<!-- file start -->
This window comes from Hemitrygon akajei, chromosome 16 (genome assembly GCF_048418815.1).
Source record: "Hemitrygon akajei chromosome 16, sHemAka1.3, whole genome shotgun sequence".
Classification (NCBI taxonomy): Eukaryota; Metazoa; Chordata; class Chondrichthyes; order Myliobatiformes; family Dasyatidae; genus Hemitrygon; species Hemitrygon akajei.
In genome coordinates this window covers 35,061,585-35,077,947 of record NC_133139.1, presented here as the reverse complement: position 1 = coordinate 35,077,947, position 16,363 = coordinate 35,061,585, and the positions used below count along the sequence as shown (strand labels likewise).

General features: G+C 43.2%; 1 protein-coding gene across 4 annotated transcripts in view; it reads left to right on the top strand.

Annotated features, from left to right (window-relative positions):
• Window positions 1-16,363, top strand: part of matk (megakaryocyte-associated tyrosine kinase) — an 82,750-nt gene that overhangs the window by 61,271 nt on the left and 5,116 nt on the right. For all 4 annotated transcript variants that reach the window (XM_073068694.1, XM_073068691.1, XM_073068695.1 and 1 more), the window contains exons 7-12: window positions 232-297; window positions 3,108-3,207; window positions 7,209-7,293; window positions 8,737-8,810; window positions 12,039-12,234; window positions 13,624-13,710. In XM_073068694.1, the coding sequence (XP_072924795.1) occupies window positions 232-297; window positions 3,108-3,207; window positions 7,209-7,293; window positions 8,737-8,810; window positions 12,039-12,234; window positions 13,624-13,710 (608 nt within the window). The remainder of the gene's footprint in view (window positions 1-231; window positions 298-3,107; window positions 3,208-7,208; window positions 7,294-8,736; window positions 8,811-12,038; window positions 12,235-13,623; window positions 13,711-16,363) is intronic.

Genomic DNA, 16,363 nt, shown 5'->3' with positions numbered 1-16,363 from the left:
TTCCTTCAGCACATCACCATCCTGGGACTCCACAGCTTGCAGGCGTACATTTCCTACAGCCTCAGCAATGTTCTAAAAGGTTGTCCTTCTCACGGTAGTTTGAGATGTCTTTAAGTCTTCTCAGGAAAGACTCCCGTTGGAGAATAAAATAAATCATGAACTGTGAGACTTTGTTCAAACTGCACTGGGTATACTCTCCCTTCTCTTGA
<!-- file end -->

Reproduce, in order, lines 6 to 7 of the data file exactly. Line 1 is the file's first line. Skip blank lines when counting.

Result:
Annotated features, from left to right (window-relative positions):
• Window positions 1-16,363, top strand: part of matk (megakaryocyte-associated tyrosine kinase) — an 82,750-nt gene that overhangs the window by 61,271 nt on the left and 5,116 nt on the right. For all 4 annotated transcript variants that reach the window (XM_073068694.1, XM_073068691.1, XM_073068695.1 and 1 more), the window contains exons 7-12: window positions 232-297; window positions 3,108-3,207; window positions 7,209-7,293; window positions 8,737-8,810; window positions 12,039-12,234; window positions 13,624-13,710. In XM_073068694.1, the coding sequence (XP_072924795.1) occupies window positions 232-297; window positions 3,108-3,207; window positions 7,209-7,293; window positions 8,737-8,810; window positions 12,039-12,234; window positions 13,624-13,710 (608 nt within the window). The remainder of the gene's footprint in view (window positions 1-231; window positions 298-3,107; window positions 3,208-7,208; window positions 7,294-8,736; window positions 8,811-12,038; window positions 12,235-13,623; window positions 13,711-16,363) is intronic.